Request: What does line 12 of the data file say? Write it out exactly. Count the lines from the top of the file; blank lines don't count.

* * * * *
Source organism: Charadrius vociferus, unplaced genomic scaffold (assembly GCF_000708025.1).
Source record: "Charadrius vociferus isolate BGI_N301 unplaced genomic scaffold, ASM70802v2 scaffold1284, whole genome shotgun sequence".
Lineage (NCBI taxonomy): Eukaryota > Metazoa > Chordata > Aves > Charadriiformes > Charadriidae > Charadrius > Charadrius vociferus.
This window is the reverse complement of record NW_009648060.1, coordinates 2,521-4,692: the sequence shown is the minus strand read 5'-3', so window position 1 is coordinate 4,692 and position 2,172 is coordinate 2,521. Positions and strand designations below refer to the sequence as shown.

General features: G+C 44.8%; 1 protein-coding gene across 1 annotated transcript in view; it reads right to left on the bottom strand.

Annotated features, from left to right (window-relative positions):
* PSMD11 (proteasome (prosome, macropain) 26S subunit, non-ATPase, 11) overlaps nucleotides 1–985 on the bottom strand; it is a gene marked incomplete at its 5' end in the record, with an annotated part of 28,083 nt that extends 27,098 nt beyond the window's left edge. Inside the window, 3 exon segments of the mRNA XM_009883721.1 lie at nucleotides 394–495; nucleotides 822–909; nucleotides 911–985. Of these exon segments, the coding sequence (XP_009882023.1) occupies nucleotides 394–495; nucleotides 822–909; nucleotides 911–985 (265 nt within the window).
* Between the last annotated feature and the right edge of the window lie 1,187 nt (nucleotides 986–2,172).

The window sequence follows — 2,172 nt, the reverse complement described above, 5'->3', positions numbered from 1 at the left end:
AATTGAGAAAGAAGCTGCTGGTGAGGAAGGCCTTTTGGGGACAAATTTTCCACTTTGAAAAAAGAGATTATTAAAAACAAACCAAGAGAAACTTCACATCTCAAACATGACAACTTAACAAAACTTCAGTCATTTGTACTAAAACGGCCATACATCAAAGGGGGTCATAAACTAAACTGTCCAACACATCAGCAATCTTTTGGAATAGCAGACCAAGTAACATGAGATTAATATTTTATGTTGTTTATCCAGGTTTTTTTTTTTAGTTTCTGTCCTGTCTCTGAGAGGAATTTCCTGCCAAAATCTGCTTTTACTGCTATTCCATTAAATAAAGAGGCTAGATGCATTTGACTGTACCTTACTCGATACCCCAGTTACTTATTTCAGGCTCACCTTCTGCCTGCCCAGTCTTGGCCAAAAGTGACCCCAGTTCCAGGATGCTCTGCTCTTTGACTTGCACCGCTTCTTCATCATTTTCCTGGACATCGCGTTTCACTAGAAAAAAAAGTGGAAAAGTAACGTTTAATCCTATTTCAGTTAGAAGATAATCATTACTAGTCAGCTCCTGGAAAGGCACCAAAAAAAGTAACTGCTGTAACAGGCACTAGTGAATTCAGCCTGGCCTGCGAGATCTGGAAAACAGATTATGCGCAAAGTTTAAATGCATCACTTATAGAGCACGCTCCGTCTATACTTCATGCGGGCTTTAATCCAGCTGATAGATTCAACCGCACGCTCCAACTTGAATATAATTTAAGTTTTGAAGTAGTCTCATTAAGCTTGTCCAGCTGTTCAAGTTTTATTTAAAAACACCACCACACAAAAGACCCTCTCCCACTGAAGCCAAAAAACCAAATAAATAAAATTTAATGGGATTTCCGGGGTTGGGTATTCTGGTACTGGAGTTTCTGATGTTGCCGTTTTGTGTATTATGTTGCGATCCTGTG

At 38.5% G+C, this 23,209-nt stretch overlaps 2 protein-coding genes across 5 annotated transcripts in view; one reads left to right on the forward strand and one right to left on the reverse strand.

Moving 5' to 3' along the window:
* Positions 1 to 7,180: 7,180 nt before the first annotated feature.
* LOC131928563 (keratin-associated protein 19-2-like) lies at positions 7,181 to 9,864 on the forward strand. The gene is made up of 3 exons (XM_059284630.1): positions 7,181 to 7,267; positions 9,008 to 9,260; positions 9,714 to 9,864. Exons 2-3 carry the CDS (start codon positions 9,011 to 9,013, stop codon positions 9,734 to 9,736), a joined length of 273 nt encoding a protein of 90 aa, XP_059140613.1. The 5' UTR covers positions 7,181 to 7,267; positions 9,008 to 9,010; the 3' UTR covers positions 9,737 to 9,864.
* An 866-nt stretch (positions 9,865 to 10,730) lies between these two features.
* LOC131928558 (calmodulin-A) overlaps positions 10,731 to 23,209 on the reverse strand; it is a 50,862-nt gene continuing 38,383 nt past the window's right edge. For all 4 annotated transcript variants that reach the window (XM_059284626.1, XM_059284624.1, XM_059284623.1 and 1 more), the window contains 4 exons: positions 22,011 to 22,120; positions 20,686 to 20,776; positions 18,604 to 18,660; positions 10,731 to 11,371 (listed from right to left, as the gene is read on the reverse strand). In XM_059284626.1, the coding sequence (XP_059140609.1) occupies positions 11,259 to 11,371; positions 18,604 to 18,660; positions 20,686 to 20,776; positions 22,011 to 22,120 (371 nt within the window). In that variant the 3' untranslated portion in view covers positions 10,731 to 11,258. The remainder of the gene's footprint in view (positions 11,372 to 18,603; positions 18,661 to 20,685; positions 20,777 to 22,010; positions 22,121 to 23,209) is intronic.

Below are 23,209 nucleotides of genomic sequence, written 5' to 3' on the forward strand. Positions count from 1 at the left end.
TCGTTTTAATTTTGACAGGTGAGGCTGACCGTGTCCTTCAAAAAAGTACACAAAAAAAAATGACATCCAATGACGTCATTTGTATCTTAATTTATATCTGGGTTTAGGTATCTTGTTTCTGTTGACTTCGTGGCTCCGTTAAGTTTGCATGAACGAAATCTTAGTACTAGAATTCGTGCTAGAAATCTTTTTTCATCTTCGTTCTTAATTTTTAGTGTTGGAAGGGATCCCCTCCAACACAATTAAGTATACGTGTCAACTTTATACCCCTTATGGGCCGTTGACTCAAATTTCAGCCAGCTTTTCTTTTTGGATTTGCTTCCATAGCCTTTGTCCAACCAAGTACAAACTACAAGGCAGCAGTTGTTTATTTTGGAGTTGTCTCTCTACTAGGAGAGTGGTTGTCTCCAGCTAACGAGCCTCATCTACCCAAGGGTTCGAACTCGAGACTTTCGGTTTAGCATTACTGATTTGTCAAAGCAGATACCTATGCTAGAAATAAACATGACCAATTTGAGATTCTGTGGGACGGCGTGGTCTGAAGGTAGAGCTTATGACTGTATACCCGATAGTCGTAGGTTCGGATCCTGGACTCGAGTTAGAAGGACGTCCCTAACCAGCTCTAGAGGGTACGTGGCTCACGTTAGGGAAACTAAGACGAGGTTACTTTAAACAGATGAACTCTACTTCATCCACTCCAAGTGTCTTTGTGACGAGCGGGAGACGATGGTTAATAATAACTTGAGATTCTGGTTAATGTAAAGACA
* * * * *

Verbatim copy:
Moving 5' to 3' along the window: